By Eve Purdy (@purdy_eve)
I realized during one of my master’s courses that anthropology is at the core of one of the most ubiquitous teaching tools used in clinical skills. The FIFE model is taught to first and second year medical students as a way to explore illness from the patient perspective. Medical students are taught to ask about the patients’ feelings, ideas, fears, and expectations. In standardized exams, these questions often just make it to the standardized patient under the buzzer and in a rapid fire fashion from the flustered examinee. Furthermore, FIFE is often the butt of the recurring joke during medical school variety shows. As with many lessons taught in the early years of medical school, the genuine importance of understanding the patient’s perspective as central to a therapeutic encounter is sometimes lost amongst other important facts to be learned.
So where does FIFE come from? The model itself was put forward by Brown, Weston, and Stewart in a book well worth reading, “Patient-centered medicine: transforming the clinical method” in the 1990s. Understanding the patient’s experience with illness is just one part of their larger framework for teaching and practicing patient centered medicine. The FIFE aspect of the model was informed by a number of perspectives including anthropology, specifically the work of physician-anthropologist Arthur Kleinman. I came across Kleinman’s work independently during a course last semester and immediately appreciated the pedigree.
In an article published in Annals of Internal Medicine in 1978 Kleinman introduced the physician to the idea that there are different explanatory models, or clinical realities, for patients and physicians in a given encounter and for given illnesses and diseases. Each of us has our own orientation towards an illness experience. For patients, this orientation may be affected by ethnicity, age, gender, occupation, family situation or any other number and combination of a near infinite number of variables. Kleinman suggested that in order to successfully heal illness, not just identify and cure disease, physicians must do a better job of understanding patients’ explanatory models. He identified questions that physicians might use to understand the clinical realities of their patients – the types of questions that anthropologists would employ while gaining deeper understanding. Once the physician understands the patient’s model she can compare it to her own and the path forward can be negotiated collaboratively based on a shared understanding. The questions Kleinman suggested overlap in many ways with the FIFE model and the remainder of his framework is in keeping with the patient-centered approach suggested decades later. He was ahead of his time.
Situating the focus on FIFE during the early years of medical school is likely meant to signpost the importance of creating overlap in clinical realities to early medical learners. I worry, however, that an algorithmic checklist – as it is often interpreted by early learners – has the capacity to do the opposite. Does it foster a genuine curiosity in the realities patients bring to the table or does it trivialize them? It depends. It depends on how the model is introduced, how it is employed in curriculum and assessment, how it interacts with the hidden curriculum, and how students interpret their experience with it. The FIFE construct does truly have ability to be beneficial but more so if the model is revisited once students are engrossed in those complicated realities. In the same way that re-visiting cardiac physiology after seeing a patient with an inferior STEMI can enrich one’s understanding of the clinical condition. I have experienced little re-visitation of explicit communication training on non-critical patient communication situations (ie. not end of life discussions, disclosure of error, resuscitations, communication with other specialists etc.) since being in the hospital in clerkship and residency. I find myself learning by trial and error, by picking up on phrases I overhear staff and senior residents using, and occasionally getting it all gloriously wrong. Don’t mistake me, these are valuable learning opportunities that I will continue to capitalize on. However, the opportunity for reflection on, and growth of, my approach has been most profound after rare prompting, even if just subtly by an astute educator. I encourage teachers to reflect on how they negotiate overlap between their own clinical realities and that of their patients. Consider sharing that process and its importance with your learners. Explore with your advanced learners basic, not just critical, patient communication practices. Please come back to the complicated, beautiful, messiness of patients’ clinical realities in the later years of training. Our thirst for this skillset, understanding of its importance for success as physicians, and ability to incorporate suggestions given our experiences, is likely greater than it was in our early years of medical school.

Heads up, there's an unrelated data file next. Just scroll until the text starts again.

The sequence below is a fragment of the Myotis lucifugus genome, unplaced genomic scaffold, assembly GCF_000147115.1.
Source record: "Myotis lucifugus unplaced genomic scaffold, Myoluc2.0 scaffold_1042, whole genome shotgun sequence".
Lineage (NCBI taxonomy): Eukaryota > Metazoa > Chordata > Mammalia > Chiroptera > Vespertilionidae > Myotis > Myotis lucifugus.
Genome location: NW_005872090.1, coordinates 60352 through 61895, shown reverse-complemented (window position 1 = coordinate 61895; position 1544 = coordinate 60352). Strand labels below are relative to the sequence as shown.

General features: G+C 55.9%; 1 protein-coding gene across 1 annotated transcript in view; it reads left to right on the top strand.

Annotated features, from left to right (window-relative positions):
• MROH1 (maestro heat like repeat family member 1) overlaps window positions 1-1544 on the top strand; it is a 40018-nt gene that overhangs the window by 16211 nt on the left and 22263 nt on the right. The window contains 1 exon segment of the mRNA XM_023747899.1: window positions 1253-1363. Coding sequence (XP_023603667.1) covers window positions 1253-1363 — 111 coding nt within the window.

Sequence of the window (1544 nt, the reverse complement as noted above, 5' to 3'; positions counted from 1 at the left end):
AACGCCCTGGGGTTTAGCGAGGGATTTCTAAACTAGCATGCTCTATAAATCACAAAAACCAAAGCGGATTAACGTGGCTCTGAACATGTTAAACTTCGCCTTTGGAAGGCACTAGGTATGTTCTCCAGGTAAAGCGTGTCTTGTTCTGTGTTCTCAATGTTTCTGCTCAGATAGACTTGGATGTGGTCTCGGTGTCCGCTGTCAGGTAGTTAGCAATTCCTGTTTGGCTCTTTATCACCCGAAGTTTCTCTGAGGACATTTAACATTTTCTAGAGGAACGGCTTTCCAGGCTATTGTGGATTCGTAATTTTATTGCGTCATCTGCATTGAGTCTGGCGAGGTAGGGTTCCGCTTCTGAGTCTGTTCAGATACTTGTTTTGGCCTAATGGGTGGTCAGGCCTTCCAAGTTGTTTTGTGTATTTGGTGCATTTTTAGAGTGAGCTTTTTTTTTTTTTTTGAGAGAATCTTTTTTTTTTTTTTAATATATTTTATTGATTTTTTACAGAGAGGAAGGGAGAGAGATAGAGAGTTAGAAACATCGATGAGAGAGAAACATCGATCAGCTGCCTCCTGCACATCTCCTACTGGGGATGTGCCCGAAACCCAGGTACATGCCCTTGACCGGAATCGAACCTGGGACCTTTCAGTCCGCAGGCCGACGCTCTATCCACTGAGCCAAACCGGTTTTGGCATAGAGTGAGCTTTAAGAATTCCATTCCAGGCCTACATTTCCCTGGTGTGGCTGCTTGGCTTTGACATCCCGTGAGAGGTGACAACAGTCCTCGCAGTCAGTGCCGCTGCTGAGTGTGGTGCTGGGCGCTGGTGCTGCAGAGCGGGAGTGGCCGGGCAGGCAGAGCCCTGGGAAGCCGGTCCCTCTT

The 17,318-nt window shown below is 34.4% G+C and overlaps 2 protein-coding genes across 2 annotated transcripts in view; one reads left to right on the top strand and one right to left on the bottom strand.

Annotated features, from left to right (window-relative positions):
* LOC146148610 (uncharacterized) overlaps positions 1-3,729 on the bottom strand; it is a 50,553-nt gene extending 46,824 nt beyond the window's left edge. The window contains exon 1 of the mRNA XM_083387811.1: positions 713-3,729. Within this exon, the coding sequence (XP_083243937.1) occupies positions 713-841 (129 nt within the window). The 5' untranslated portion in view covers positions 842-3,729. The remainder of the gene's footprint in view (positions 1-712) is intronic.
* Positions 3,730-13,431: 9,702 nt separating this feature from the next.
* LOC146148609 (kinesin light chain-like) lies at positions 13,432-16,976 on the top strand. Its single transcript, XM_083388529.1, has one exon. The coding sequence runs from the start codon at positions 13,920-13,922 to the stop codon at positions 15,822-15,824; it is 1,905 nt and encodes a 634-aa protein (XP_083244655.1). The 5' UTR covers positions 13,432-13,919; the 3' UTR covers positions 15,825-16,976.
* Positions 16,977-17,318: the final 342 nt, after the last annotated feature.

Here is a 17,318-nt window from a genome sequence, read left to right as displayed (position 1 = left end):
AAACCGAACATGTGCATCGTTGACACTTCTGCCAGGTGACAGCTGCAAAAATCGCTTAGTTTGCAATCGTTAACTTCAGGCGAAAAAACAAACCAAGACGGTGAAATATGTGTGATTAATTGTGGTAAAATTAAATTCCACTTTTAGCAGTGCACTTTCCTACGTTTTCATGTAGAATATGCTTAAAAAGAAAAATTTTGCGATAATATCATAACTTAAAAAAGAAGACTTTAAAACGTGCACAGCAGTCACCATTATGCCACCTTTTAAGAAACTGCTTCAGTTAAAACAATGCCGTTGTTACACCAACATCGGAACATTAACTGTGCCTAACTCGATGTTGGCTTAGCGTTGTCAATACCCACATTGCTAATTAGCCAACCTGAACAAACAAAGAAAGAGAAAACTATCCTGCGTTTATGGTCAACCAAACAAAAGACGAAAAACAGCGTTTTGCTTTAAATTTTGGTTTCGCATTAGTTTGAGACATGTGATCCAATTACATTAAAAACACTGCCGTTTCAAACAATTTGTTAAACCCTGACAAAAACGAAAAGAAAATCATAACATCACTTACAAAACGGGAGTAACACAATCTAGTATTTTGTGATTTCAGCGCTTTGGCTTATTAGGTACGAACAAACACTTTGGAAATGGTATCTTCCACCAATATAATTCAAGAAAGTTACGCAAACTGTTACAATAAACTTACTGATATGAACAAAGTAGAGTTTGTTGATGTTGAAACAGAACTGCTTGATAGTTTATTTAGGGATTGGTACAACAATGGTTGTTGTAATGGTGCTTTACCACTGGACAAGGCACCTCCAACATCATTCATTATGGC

At the end of the day, in their works, Kleinman, Brown, Weston, and Stewart were not only teaching us about how to be more effective physicians but also about some of the basic principles of applied anthropology!
Stewart, M, JB Brown, WW Weston, IR McWhinney, CL McWilliam, TR Freeman. Patient Centered Medicine: Transforming the Clinical Method. Sage Publications, Thousand Oaks, California, 1995. Rosenberg, EE, M Lussier & C Beaudoin. Lessons for clinicians from physician-patient communication literature. Arch Fam Med, 6:279-283
Kleinman, A., Eisenberg Leon., & Good, B. 1978. Clinical lessons from anthropologic and cross-cultural research. Annals of Internal Medicine; 88: 251-258.